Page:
• And finally, messages are processed in the Application Destination in the same order they were sent by the Application Source, even if they were not actually received in order

Later I will explain how these guarantees are built into WCF.


The key to the functioning of WS-RM, is the concept of a sequence. All interactions between a client and a service take place within this sequence.


Through an example, lets see how the sequence works, and the message types that form the Reliable Messaging standard.

  • A client wishing to engage in reliable messaging interaction with a service, starts the interaction by sending a create sequence request message
  • The service replies back with a create sequence response message, which contains a new sequence identifier
  • The client now has the sequence id that will be used to transmit a series of messages.
  • So, the client sends the first message of the sequence. The message has a sequence number of 1
  • Now, before receiving any acknowledgment from the service, the client sends the second message of the sequence. Only in this case, the message was never delivered
  • The client, goes ahead and sends the third message of the sequence. Inside this message, the client informs the service that this is the final message in the sequence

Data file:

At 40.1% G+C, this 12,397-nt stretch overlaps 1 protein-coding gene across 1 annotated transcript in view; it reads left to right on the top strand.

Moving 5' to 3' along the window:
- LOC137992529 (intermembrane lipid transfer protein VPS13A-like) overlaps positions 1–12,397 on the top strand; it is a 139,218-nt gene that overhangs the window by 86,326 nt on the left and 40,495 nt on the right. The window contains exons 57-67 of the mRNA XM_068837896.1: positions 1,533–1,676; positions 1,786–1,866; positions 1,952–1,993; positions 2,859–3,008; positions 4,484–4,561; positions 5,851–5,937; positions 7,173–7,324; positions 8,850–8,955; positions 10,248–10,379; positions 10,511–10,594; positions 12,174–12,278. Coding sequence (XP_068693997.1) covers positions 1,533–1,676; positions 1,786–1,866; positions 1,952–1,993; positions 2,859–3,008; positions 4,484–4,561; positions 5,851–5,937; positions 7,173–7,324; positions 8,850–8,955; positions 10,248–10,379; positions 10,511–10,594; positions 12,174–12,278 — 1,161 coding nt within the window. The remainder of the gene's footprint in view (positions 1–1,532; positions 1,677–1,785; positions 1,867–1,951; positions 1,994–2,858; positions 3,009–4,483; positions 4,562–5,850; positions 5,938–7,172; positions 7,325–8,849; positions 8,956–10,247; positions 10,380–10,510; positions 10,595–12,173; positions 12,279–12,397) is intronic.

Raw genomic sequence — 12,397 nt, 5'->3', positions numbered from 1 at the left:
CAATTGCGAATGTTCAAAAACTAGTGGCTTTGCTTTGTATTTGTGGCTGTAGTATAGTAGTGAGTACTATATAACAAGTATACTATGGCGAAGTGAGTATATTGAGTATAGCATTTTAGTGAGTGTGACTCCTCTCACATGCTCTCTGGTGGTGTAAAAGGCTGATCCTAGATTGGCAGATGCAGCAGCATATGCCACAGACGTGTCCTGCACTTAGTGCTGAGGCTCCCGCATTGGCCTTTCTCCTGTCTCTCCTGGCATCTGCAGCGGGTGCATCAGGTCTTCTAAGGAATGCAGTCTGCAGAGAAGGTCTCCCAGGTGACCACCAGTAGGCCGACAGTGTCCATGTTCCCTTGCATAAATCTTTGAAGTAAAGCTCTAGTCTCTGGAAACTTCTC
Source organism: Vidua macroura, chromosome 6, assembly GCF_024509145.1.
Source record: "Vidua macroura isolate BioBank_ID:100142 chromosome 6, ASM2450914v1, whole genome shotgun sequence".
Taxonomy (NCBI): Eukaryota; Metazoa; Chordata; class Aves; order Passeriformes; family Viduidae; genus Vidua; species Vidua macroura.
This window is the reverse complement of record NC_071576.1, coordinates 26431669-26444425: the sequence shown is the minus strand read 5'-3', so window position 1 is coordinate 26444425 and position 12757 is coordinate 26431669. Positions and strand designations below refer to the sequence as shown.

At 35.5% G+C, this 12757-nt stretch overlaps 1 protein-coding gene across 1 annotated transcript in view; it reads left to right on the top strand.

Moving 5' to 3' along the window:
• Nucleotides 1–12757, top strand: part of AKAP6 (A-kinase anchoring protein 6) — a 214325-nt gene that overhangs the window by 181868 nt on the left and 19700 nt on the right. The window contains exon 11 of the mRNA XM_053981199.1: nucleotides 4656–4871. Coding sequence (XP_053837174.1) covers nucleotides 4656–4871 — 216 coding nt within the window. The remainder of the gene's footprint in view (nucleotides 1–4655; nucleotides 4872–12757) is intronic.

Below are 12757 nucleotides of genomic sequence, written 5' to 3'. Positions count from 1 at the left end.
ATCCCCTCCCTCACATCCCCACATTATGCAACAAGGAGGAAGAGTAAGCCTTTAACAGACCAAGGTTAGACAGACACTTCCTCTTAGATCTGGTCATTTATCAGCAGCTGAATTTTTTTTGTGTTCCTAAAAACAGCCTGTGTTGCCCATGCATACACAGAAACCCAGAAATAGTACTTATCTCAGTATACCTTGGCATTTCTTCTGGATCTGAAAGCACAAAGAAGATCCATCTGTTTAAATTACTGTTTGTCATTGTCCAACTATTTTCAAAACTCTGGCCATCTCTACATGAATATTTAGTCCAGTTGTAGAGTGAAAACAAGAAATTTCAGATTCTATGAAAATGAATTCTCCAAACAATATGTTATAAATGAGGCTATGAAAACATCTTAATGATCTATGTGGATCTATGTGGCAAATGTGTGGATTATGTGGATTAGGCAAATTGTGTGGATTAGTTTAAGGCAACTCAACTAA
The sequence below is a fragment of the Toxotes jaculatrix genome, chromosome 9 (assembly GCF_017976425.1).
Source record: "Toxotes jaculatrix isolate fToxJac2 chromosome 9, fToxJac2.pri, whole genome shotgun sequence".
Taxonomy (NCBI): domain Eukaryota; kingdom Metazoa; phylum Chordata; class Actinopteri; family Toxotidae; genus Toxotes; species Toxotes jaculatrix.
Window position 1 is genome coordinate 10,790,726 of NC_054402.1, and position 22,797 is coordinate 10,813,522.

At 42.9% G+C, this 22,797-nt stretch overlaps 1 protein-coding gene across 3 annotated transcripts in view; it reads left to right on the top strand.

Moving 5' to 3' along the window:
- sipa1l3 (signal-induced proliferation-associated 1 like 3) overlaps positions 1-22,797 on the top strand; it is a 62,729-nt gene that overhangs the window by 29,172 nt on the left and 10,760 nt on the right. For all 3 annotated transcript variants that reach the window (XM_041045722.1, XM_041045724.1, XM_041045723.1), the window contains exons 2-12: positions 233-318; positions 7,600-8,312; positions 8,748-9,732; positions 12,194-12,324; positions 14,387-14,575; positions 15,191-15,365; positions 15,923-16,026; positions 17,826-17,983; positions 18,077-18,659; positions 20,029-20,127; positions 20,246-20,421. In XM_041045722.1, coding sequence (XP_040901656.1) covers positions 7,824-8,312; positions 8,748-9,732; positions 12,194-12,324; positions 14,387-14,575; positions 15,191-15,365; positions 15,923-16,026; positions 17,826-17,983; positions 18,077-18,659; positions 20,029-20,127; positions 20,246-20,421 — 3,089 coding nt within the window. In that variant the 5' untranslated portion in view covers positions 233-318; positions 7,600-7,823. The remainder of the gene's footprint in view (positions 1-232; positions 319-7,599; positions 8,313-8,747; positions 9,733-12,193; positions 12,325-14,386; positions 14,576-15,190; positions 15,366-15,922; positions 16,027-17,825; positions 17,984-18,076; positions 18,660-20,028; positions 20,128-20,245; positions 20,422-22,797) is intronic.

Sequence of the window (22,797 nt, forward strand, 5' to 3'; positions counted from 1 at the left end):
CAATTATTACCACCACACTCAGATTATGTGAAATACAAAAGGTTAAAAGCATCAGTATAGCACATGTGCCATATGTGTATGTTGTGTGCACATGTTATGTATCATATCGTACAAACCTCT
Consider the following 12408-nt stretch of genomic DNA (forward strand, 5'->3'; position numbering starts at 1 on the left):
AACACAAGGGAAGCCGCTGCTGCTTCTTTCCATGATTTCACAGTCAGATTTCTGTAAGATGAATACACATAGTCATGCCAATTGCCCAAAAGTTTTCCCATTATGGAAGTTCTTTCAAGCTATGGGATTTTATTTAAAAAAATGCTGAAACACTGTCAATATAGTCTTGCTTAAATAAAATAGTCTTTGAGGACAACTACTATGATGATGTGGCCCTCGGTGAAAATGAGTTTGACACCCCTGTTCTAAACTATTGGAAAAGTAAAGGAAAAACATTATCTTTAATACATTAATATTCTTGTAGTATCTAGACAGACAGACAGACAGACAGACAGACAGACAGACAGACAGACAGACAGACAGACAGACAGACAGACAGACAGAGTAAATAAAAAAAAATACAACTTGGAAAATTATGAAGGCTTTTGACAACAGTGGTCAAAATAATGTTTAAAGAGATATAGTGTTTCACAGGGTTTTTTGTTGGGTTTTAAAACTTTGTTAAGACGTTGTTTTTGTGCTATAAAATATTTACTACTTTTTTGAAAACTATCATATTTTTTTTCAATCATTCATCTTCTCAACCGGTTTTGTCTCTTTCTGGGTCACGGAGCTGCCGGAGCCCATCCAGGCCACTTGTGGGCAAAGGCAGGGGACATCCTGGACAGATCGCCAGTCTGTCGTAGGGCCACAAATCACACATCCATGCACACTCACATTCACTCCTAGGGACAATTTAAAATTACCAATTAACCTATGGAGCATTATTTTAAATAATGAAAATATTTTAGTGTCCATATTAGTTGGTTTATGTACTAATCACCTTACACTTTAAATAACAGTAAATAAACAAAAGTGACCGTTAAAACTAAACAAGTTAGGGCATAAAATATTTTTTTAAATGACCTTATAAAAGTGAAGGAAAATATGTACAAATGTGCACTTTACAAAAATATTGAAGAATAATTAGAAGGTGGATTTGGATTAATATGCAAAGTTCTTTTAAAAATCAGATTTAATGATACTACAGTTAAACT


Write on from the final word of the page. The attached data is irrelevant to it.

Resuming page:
• At this stage, the service has received the first and the third messages; but never received the second one, and in fact it has no idea that there is one. So, the service sends to the client a SequenceAcknowledgment message confirming that it received messages 1 and 3
  • The client in this case, knows that message 2 was not delivered to the service, because its id was not part of the acknowledgment. So the client, resends message 2, and informs the service to send an acknowledgment once the message is received
  • The service receives the message, and sends a new SequenceAcknowledgment message, containing the ids of the 3 messages.
  • The client now is assured that all 3 messages of the sequence are delivered; so it sends a Terminate Sequence message

Of course because all messages have been assigned a sequence number, the service knows to process the messages in the order originally intended by the client; even though in this case, the 3rd message was delivered before the 2nd.

WS-RM Messages

CreateSequence / CreateSequenceResponse


In this display, you can see a request message with Action header set to CreateSequence. This is the request by which the client is asking the service to initialize a new sequence and return back a sequence identifier.

In the response, the service replies back with a CreateSequenceResponse message. Inside this message, you can the randomly generated sequence identifier. From this moment, the client will use this identifier when sending messages that are part of the same sequence.

Sequence / MessageNumber


This display shows the client calling service operation GetData. The important thing to notice, is the Sequence header which indicates that this message is part of a WS-ReliableMessaging sequence.

The Message Number is 1, which tells the service that this is the first message of the sequence. recall that this is important so that the client knows in which order to process messages if they were not received in the original order.